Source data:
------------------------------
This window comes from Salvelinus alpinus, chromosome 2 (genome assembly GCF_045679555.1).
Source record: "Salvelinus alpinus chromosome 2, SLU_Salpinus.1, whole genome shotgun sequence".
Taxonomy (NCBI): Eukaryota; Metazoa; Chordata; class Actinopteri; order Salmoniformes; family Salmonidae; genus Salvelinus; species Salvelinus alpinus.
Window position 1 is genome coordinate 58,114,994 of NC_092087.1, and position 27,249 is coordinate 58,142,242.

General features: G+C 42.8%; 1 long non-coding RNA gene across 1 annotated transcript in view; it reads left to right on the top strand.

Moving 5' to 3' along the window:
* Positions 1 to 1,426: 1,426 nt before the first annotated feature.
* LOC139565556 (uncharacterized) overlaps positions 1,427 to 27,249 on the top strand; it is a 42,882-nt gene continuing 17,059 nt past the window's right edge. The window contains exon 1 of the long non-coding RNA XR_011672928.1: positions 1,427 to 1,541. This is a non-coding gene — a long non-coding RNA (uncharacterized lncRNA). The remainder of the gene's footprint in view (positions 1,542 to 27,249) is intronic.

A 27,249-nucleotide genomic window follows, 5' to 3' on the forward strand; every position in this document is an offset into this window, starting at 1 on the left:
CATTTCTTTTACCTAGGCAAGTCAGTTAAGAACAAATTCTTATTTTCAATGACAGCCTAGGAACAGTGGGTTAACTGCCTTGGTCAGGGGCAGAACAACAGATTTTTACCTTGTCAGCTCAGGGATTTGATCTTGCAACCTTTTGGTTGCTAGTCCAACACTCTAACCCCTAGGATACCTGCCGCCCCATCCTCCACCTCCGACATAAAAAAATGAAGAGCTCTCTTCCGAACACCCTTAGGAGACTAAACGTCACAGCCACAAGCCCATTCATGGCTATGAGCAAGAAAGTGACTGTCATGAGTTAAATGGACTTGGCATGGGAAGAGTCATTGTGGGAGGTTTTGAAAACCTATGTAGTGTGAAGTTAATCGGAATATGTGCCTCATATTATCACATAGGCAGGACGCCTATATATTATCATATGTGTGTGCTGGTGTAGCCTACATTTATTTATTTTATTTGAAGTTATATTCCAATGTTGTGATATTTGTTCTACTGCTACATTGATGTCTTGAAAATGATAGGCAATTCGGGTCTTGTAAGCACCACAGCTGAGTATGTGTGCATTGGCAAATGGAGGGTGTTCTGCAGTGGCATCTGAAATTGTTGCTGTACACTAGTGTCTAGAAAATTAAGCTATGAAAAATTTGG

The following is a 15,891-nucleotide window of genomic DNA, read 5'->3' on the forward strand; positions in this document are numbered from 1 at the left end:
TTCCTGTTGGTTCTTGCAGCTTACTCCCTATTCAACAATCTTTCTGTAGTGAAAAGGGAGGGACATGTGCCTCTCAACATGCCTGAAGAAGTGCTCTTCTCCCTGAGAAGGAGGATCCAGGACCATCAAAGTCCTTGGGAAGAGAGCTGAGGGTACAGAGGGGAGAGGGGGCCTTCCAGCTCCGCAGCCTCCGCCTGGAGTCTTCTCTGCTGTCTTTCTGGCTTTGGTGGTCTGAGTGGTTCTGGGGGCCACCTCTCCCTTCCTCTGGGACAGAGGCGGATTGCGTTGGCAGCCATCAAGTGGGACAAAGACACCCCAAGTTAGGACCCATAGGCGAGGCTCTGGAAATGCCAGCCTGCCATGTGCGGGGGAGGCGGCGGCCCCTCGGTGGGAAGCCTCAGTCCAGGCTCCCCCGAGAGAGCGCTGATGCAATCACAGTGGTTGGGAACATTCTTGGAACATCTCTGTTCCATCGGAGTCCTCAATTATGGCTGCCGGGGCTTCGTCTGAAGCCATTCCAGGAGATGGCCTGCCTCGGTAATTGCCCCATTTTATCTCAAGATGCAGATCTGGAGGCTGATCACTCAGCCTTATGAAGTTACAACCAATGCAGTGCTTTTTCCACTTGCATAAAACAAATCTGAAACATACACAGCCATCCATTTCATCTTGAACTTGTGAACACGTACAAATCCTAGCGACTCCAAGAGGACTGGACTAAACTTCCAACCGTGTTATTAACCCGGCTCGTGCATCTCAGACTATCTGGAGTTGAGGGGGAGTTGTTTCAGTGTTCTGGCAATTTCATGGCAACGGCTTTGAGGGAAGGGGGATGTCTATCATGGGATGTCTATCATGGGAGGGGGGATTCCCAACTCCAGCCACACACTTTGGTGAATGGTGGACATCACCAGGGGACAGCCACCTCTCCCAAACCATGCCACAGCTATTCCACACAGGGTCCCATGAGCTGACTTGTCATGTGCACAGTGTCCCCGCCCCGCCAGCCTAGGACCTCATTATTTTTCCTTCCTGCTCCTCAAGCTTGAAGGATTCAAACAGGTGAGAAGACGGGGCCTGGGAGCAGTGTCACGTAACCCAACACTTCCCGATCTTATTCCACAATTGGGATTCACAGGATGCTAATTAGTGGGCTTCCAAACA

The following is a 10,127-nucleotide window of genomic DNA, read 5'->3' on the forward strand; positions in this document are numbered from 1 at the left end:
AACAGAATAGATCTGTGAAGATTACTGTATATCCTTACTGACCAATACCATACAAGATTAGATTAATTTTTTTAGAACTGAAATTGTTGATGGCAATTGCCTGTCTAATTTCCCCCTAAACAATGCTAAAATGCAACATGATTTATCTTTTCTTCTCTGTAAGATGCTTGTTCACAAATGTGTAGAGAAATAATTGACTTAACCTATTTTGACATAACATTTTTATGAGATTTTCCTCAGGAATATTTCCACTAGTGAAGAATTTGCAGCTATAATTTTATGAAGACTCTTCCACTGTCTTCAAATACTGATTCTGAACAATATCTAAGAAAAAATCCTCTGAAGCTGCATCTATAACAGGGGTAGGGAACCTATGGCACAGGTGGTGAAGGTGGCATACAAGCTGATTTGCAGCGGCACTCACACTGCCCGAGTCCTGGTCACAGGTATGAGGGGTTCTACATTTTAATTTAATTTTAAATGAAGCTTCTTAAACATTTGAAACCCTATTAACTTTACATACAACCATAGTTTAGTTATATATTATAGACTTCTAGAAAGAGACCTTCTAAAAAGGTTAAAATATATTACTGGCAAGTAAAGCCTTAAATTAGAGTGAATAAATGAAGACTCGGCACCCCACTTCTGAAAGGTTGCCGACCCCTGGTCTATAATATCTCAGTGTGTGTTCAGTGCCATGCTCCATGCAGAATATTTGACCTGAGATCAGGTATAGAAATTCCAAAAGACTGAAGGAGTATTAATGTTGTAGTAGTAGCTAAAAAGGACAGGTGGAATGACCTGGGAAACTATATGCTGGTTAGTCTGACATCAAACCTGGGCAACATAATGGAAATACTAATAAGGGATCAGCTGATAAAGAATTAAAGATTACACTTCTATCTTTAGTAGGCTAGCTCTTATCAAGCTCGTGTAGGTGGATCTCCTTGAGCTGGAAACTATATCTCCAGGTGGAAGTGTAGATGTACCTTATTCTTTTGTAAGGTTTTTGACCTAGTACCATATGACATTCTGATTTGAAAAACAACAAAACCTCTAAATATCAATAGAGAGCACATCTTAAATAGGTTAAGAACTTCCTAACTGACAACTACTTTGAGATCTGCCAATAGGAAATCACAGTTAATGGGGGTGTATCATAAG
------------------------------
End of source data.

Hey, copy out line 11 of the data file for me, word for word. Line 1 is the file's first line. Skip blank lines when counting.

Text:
The following is a 15,891-nucleotide window of genomic DNA, read 5'->3' on the forward strand; positions in this document are numbered from 1 at the left end: